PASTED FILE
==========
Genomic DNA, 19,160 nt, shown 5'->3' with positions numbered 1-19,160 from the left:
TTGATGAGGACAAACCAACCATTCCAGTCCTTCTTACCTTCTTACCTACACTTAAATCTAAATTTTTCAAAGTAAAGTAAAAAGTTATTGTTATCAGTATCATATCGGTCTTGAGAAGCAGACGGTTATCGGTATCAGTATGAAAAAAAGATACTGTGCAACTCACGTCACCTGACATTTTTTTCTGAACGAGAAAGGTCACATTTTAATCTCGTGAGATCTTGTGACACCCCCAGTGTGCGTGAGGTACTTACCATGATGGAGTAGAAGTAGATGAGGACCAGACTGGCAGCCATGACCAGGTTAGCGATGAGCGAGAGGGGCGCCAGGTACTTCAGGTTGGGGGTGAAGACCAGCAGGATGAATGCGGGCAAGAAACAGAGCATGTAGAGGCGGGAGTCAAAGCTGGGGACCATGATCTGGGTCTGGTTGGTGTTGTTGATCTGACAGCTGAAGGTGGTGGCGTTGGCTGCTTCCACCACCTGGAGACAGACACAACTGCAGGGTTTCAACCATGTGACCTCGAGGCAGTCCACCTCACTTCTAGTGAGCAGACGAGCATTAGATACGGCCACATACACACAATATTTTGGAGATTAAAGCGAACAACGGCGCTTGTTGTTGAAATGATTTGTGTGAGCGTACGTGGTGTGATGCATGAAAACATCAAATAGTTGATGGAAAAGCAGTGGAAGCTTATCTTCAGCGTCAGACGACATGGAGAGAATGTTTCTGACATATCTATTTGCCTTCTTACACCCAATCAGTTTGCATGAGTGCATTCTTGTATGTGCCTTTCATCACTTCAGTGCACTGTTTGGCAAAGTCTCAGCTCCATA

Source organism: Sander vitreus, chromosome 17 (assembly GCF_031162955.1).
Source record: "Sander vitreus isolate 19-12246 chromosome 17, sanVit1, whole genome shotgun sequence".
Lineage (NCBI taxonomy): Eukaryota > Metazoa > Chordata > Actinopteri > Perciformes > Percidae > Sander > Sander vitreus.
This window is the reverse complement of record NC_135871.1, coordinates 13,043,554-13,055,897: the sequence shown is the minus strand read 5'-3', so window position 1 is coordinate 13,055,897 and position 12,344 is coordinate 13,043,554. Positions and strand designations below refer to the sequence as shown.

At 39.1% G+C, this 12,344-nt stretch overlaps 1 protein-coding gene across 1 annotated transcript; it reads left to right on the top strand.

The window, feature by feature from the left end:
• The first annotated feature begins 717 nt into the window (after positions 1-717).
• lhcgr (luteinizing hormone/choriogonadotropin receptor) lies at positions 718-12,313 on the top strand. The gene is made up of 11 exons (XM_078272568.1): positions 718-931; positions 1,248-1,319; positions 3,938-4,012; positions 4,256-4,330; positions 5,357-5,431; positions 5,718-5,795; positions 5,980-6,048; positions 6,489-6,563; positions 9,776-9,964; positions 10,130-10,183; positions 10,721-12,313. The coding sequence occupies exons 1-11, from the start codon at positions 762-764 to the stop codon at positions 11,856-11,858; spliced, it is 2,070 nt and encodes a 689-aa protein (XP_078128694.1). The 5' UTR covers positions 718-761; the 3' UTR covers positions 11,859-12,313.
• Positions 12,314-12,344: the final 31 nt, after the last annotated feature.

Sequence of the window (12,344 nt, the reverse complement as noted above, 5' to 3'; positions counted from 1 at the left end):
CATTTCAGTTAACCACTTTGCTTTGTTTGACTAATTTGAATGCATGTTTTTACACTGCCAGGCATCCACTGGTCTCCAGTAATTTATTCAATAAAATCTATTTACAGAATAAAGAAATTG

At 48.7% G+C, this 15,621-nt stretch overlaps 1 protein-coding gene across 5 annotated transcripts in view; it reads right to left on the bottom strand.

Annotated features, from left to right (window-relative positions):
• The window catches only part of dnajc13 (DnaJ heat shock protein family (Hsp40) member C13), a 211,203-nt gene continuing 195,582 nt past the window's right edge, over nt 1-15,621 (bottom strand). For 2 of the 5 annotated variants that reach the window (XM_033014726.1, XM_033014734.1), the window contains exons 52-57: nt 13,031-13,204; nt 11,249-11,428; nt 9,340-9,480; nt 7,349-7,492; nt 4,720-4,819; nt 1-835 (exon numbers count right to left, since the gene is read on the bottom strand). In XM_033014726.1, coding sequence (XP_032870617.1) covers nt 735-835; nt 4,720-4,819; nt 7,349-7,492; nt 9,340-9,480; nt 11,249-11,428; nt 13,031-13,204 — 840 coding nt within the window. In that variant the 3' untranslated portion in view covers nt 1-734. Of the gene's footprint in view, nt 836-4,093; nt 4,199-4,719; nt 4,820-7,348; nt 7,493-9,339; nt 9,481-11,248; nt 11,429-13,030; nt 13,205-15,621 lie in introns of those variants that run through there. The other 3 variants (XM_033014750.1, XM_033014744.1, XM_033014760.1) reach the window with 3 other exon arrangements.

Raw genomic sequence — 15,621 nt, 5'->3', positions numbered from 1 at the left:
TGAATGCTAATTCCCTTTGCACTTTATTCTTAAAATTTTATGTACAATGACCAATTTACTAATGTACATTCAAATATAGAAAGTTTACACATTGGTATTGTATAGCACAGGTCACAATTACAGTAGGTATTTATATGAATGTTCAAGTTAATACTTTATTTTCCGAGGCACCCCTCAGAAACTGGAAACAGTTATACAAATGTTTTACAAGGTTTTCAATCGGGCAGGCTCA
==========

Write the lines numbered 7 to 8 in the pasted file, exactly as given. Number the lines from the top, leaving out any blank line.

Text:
At 39.1% G+C, this 12,344-nt stretch overlaps 1 protein-coding gene across 1 annotated transcript; it reads left to right on the top strand.

The window, feature by feature from the left end: